Now, the Second Circuit appears to be on coverage vacation (makes sense, because coverage can be heady sometimes, and challenging in the hottest days of summer), but I was able to find a case out of our neighboring Third Circuit that might be of interest. In Transportation Insurance v. Heathland Hospitality, at issue was whether the allegations of a complaint triggered some liquor liability exclusions sufficiently to preclude coverage. Heathland managed a country club in New Jersey which allegedly provided a visibly intoxicated patron with alcohol and that resulted in a DWI fatality. Both potentially applicable policies contained liquor liability exclusions that precluded coverage for claims that stemmed from the furnishing or selling of alcohol. Since the underlying pleadings fit squarely within those exclusions, they applied. Moreover, since in Pennsylvania (like many other states) the four corners of a complaint determine whether a duty to defend was owed, with such broad allegations entirely stemming from the alleged provision of alcohol, neither a defense nor indemnification was owed. It’s a quick, but well-thought out read. Links in the attached edition of Coverage Pointers.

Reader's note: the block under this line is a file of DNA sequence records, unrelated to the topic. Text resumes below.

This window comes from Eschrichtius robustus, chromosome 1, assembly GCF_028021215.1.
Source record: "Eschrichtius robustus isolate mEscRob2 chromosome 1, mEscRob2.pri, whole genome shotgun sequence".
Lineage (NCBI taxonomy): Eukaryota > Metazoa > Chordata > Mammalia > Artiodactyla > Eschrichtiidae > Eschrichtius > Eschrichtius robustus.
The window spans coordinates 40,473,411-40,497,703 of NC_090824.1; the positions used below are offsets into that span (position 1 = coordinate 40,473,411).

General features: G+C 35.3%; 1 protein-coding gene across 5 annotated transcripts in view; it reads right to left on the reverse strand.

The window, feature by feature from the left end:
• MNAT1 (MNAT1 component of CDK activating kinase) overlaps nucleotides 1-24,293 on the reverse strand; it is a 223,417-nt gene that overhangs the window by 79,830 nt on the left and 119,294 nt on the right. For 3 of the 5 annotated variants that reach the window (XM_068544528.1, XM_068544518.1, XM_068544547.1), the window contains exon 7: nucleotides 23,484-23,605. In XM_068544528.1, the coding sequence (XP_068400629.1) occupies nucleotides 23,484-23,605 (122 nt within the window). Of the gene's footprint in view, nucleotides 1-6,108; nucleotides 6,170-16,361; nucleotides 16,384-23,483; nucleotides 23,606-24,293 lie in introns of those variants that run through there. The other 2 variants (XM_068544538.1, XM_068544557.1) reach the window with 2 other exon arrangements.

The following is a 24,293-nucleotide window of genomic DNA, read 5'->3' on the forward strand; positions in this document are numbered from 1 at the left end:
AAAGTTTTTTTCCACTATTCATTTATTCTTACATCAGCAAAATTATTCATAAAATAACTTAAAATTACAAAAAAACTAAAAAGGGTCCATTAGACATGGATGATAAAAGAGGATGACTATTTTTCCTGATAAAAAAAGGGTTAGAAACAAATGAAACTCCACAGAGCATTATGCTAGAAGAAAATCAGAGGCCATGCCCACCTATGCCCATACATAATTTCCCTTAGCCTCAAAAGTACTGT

That’s all for now. Enjoy the rest of summer. See you in September!

Agnes
Agnes A. Wilewicz

[email protected]

That’s My Excuse and I’m Sticking to It:

Buffalo Evening News
Buffalo, New York

09 Aug 1919

LOSES CAP, THEN CONTROL OF AUTO:  HITS WIRE POLE

Ignatz Retzer, 61 years old, 135 Bailey Avenue, was driving his automobile in Bailey avenue last night when his cap blew off.  He turned to catch it when he lost control of the car, which crashed against a telegraph pole.  He was thrown through the windshield, suffering cuts and bruises.  Mrs. Theresa Weichman, 27 years old, Retzer’s daughter, who was riding in the back seat, suffered bruises and was shaken up.

Editor’s note:  Theresa lived until age 69 in Buffalo

Edna Montano, three years old, 442 South Division Street, was run down and seriously injured by an automobile truck driven by Charles Calandi, 330 Katherine Street, near the child’s home last night.  The wheel of the truck passed over the child’s abdomen.  Surgeons at the Emergency Hospital say her condition is serious.

Barnas on Bad Faith:

Hello again: